With this simple question in mind, we looked at 3 key factors: the percentage of the market’s upside upside or downside, the percent gain or loss in the upside or downside, and the market’s price. We took into account the market’s historical performance (and therefore the trend) as well as historical momentum (a measure of how much one stock gains when a stock drops). We then compared this result to historical data from the same period for all stocks and indexes that share the same company.
To see more about our methodology, check out this video. It explains the steps we took, how we selected the stocks we looked at and some of the limitations in our study to determine which stocks had the highest and lowest returns.
What do we have found? The biggest problem with our study was that the only stocks analyzed are from the Standard & Poor’s 500 index and are large companies on Wall Street. While all stocks have been through significant downs and upticks, few are as big as the 500. With this limitation in the lens, our results point toward a correlation between a stock with a positive price movement (i.e., a trend) and increased upside or downside. In other words, the more the market rises, the more that stock has been up. The more the market falls, the more negative the stock has been.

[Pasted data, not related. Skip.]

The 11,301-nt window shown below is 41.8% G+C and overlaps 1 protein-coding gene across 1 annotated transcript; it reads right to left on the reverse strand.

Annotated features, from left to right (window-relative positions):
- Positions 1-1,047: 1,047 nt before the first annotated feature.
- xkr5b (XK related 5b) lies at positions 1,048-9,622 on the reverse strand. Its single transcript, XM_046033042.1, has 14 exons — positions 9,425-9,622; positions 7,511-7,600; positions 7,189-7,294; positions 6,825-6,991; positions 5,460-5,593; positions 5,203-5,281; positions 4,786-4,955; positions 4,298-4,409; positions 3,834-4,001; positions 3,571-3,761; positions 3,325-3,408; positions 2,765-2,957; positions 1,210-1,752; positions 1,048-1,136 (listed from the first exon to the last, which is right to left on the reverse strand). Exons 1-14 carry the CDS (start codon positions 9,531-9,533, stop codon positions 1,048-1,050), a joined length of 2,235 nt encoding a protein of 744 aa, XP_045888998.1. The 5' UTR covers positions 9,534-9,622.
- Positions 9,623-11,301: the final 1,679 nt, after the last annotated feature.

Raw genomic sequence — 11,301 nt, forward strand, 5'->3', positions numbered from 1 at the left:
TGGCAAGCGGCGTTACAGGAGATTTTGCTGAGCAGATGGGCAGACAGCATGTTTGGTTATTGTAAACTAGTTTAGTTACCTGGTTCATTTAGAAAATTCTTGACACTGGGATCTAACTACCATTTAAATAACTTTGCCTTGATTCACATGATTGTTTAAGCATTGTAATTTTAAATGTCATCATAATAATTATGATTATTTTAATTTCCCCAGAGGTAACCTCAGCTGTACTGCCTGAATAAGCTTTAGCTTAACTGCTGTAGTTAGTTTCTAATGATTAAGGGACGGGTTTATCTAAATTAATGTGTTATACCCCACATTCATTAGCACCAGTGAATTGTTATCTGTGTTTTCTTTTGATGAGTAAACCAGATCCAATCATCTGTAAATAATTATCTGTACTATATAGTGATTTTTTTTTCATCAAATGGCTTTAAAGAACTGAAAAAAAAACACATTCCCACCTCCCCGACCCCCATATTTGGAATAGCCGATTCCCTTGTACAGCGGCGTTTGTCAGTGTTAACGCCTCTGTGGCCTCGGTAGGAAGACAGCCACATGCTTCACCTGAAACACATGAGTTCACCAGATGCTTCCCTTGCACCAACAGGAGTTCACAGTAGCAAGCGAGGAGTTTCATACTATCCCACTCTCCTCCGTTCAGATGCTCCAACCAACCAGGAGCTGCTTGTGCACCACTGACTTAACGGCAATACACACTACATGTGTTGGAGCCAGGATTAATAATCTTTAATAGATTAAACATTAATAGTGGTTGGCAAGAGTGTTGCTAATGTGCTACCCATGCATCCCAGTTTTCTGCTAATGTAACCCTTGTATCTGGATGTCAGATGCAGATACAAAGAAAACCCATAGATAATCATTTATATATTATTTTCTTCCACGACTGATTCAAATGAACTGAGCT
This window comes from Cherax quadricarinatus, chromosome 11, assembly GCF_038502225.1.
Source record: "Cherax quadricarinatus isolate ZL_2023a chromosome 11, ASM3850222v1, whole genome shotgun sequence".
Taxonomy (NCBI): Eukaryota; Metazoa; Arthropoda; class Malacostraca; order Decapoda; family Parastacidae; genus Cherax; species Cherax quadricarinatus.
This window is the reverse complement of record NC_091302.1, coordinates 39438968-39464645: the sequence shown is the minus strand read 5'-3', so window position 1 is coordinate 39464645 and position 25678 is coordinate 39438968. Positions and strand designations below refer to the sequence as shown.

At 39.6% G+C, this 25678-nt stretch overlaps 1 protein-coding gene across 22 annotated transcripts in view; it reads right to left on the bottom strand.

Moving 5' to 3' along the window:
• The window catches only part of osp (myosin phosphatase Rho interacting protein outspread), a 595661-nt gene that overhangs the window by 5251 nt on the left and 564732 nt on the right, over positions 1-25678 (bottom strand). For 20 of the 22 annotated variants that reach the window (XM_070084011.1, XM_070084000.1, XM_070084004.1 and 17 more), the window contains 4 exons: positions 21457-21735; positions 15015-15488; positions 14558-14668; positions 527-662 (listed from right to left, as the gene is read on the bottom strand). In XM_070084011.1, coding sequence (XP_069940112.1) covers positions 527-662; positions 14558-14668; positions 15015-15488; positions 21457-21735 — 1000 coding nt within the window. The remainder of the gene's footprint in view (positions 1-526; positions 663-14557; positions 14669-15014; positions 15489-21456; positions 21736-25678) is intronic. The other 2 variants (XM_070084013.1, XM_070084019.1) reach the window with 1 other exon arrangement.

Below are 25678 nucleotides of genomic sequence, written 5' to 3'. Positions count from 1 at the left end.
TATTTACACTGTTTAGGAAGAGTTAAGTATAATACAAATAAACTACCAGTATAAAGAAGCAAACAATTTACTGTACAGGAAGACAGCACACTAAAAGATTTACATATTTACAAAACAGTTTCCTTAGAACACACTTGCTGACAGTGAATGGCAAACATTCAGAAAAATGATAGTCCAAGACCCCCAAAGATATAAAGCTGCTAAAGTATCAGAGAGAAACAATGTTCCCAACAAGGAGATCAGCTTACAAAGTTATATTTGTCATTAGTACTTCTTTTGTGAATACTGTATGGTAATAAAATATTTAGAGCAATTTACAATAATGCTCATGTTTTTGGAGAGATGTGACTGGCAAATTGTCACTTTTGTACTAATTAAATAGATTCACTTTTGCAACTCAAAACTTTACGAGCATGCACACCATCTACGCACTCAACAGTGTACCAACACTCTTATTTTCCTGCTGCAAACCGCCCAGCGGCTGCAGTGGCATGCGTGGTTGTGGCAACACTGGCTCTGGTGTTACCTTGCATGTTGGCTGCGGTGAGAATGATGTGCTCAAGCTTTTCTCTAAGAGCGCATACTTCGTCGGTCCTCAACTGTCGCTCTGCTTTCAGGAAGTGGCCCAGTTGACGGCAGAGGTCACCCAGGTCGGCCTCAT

What does this mean for me as an investor? For the most part, our results aren’t surprising. We have consistently shown that a stock’s price moves inversely to the strength of its momentum. However, there are some exceptions.
We determined that there is no correlation between a company’s price growth and its performance when its market move is positive. Instead, some factors indicate that stocks with price movements more in line with the U.S. equity market will perform better than those that move in the opposite direction. In other words, if you believe in momentum, you should buy shares in companies which have a positive price movement; otherwise, you should hold companies that are more tied to a downtrend than a rally.
For those with a penchant for volatility and extreme results, our results are also good news. The bigger percentage gains from a positive trend is associated with a higher performance. Conversely, we discovered that there is more potential risk for investors trying to outperform their portfolio. In other words, the smaller percentage gains from a negative momentum move is associated with a lower return. To reiterate, a positive trend move may increase your return. Conversely, a negative trend may lower
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